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Sunday, May 19, 2024

Supporters raise their voices amid ongoing decrease in wild horse numbers in the West


ST. GEORGE — Recent reports from the Bureau of Land Management (BLM) have revealed a concerning trend: for‌ the ‍third year in a row,‌ the number⁢ of⁢ wild horses and burros ⁤roaming the diverse landscapes of the American West – from the semi-arid plains and deserts​ to⁤ the prairies, grasslands, and badlands – is on the decline.

According to the latest ‌data from the BLM, as of March 1, the estimated population of these federally protected animals on BLM-managed lands stands at 73,520. This figure marks a significant drop ​of 9,363 animals when compared‍ to the 2023 estimate.

However, due to the inherent uncertainties associated with aerial ‌and statistical ⁢analyses ​- which are⁢ commonly used to estimate wild horse populations ⁣- the actual number of these ⁢animals on ⁢federal land could⁣ range anywhere between 63,432 and 85,249.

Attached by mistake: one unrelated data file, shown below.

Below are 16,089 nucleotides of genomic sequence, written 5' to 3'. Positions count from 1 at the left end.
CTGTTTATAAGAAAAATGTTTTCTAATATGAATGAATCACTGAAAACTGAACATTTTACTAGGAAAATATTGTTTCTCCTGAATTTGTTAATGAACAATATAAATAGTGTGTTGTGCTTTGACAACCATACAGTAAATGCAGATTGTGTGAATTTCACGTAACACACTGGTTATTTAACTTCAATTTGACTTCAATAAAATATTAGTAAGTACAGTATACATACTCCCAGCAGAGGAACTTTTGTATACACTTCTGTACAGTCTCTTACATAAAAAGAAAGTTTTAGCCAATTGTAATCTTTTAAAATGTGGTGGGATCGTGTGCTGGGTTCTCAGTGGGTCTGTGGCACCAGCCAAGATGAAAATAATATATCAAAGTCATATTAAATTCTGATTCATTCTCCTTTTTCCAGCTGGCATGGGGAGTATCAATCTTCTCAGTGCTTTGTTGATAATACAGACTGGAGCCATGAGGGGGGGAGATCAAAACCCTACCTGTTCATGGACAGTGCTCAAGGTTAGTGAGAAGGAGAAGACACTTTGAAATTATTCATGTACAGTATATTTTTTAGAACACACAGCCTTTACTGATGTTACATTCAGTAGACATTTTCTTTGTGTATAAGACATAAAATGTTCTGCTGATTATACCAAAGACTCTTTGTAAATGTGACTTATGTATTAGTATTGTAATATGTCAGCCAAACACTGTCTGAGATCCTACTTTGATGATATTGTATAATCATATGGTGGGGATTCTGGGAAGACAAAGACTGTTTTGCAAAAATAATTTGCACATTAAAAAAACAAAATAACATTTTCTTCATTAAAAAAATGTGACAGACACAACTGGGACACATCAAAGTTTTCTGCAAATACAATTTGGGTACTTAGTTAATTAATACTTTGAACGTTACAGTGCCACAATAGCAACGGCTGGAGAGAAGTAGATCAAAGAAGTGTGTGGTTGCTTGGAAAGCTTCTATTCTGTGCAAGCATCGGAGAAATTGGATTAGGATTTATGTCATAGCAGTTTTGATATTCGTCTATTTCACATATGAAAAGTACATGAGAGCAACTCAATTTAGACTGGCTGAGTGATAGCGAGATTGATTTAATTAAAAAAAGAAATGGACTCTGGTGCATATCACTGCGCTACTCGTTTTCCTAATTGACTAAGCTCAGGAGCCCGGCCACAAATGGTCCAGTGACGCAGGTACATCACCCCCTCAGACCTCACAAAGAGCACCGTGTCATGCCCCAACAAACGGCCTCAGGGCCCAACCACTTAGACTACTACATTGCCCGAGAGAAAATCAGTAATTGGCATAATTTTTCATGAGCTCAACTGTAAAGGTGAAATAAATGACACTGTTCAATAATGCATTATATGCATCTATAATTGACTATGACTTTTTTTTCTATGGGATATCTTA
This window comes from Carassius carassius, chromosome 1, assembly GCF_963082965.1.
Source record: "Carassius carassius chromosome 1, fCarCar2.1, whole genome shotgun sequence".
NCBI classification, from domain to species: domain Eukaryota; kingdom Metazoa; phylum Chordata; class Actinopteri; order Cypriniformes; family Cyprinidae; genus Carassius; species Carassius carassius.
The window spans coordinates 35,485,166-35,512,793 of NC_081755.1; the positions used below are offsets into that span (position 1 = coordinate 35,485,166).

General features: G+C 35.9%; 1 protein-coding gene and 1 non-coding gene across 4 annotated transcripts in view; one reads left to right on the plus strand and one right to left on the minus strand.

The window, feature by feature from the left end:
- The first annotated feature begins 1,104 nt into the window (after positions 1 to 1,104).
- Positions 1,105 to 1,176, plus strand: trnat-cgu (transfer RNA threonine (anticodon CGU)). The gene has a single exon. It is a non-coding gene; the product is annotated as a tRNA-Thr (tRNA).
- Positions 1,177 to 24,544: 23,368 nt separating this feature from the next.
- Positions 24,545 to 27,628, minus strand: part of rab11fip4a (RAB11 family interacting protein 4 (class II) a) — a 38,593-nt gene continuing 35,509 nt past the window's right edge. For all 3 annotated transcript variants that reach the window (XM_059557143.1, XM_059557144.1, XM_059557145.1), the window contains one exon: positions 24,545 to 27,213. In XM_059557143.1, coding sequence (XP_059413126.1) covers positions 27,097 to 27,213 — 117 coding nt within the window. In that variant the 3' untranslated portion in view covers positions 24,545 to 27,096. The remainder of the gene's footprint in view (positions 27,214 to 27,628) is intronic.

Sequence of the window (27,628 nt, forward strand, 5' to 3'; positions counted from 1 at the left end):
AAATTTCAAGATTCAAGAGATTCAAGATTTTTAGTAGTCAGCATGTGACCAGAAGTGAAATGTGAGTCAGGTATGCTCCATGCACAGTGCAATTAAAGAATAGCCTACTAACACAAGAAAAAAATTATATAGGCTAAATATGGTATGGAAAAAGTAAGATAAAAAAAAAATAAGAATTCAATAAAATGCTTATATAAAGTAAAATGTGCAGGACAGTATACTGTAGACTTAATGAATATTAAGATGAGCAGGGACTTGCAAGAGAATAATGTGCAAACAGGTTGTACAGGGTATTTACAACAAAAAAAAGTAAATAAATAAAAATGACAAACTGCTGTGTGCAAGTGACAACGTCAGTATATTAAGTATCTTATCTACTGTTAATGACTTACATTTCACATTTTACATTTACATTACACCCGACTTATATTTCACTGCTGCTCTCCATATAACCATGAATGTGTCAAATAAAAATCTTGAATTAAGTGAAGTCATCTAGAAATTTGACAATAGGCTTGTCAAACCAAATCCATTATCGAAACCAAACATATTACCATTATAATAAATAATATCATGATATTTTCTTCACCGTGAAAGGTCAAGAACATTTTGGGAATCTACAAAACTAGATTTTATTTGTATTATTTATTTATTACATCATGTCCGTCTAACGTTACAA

The exact reasons behind this decline remain somewhat elusive. ​However, Scott Fluer,⁤ BLM’s deputy⁣ division chief for on-range operations for the National‌ Wild Horse and ‌Burro Program, suggests that it’s likely a result of a combination of factors.

For a⁤ more detailed​ account of this story, visit St. George News.

Truth Media Network
Truth Media Network
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